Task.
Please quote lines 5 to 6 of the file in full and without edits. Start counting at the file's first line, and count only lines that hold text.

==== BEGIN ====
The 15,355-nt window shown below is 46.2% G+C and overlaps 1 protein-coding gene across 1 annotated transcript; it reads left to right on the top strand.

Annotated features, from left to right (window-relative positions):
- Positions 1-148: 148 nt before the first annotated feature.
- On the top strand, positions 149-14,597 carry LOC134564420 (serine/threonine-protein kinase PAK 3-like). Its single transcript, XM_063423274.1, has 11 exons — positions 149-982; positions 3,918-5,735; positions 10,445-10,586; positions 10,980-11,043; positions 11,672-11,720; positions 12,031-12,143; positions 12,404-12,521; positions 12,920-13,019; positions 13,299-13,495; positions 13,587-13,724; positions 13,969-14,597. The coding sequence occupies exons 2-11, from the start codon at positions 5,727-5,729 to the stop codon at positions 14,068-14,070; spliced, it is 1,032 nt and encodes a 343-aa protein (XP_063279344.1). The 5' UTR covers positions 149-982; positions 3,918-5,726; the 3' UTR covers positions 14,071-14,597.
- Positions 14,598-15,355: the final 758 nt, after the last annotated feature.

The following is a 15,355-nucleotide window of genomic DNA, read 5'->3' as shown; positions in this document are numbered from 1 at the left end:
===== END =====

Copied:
- Positions 14,598-15,355: the final 758 nt, after the last annotated feature.

The following is a 15,355-nucleotide window of genomic DNA, read 5'->3' as shown; positions in this document are numbered from 1 at the left end: